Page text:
In the phase-locked laser array manufactured in this manner, the effective refractive index in the lateral direction indicates a distribution as shown in FIG. 4 +wherein the refractive index in the inter-element region is higher at the central portion thereof or the non-diffusion region S1, and lower at the both peripheral side portions thereof or the diffusion region S2. In FIG. 4, the same parts as those shown in FIG. 2 are referred by the same reference numerals as indicated in FIG. 2.

In the 0 phase coupled mode having one optical intensity peak in the inter-element region, a strong coupling is generated between the element regions in the same manner as in the case where no diffusion region is existed, thereby obtaining a high gain.

On the other hand, in the 180 phase coupled mode or in the adjacent mode, the light intensity distribution thereof is located at a region adjacent to the inter-element region so that a fairly large extent of the radiation loss therein can not be avoided due to a strong influence of the diffusion region. Accordingly, only the 0 phase coupled mode whose peak of mode is always located at the center of the inter-element region is selected and oscillated. Moreover, since the conditions: S(S1 +2S2)=λ1 /2 is satisfied as in the case of the conventional device as mentioned hereinbefore, it is possible to realize a stable 0 phase coupled mode without sacrificing the gain of the oscillation mode.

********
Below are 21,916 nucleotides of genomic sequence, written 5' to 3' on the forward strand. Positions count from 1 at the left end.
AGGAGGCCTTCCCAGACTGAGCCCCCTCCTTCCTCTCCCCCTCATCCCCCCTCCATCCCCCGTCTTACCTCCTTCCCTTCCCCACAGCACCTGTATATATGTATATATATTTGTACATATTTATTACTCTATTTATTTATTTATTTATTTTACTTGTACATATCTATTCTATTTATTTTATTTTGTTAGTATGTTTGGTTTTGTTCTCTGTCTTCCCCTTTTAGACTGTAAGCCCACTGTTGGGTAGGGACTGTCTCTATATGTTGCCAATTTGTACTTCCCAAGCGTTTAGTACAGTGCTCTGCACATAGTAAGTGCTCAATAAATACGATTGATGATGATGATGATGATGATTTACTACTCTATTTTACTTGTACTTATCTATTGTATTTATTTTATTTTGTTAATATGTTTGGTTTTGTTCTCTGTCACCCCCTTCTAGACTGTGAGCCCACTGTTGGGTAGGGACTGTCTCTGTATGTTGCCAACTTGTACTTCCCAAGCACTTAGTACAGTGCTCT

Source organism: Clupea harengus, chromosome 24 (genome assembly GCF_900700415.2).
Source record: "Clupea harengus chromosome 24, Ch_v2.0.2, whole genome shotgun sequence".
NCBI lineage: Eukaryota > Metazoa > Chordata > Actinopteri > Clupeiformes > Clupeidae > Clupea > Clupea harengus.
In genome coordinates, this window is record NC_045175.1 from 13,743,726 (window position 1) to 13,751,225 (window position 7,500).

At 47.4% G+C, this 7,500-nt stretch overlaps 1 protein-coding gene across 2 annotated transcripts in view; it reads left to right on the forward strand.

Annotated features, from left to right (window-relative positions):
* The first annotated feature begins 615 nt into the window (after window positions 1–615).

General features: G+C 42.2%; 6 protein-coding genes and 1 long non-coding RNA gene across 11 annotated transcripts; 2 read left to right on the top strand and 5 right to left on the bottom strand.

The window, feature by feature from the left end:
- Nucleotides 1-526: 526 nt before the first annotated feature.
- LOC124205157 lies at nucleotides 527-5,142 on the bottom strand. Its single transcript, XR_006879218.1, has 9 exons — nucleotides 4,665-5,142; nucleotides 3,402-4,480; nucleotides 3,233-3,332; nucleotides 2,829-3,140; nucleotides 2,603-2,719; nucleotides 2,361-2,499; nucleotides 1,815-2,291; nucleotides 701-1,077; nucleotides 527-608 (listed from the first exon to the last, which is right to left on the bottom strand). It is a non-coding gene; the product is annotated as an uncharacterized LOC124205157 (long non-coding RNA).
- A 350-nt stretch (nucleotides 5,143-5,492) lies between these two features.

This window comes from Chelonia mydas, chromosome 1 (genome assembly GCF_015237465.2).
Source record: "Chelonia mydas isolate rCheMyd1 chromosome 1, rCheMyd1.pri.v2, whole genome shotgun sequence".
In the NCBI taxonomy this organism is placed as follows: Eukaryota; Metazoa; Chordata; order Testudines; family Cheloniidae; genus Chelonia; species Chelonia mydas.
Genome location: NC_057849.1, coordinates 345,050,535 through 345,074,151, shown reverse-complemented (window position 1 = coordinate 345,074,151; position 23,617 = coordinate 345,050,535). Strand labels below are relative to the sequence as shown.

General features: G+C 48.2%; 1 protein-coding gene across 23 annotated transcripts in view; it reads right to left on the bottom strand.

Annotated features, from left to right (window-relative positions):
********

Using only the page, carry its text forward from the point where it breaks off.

In the above embodiment, AlGaInP was employed as a material for an active layer of the phase locked laser array. However, it is of course possible to employ any other materials which have been employed in the conventional semiconductor laser as an active layer.

It has been confirmed with the phase locked laser array of this invention that the 0 phase coupled mode car, be realized with an electric current of up to eight times as much as that of the threshold value thereof.

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Reference
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Classifications
U.S. Classification372/18, 372/50.123, 372/46.01
International ClassificationH01L27/15, H01S5/40, H01S5/20, H01S5/00, H01S5/042
Cooperative ClassificationH01S5/2059, H01S5/4031
European ClassificationH01S5/40H2
Legal Events
DateCodeEventDescription
Oct 21, 1992ASAssignment
Owner name: MATSUSHITA ELECTRIC INDUSTRIAL CO., LTD., JAPAN
Free format text: ASSIGNMENT OF ASSIGNORS INTEREST.;ASSIGNORS:KAMIYAMA, SATOSHI;OHNAKA, KIYOSHI;REEL/FRAME:006280/0907
Effective date: 19920928
Dec 8, 1997FPAYFee payment
Year of fee payment: 4
Nov 29, 2001FPAYFee payment
Year of fee payment: 8
Jan 4, 2006REMIMaintenance fee reminder mailed
Jun 21, 2006LAPSLapse for failure to pay maintenance fees
Aug 15, 2006FPExpired due to failure to pay maintenance fee
Effective date: 20060621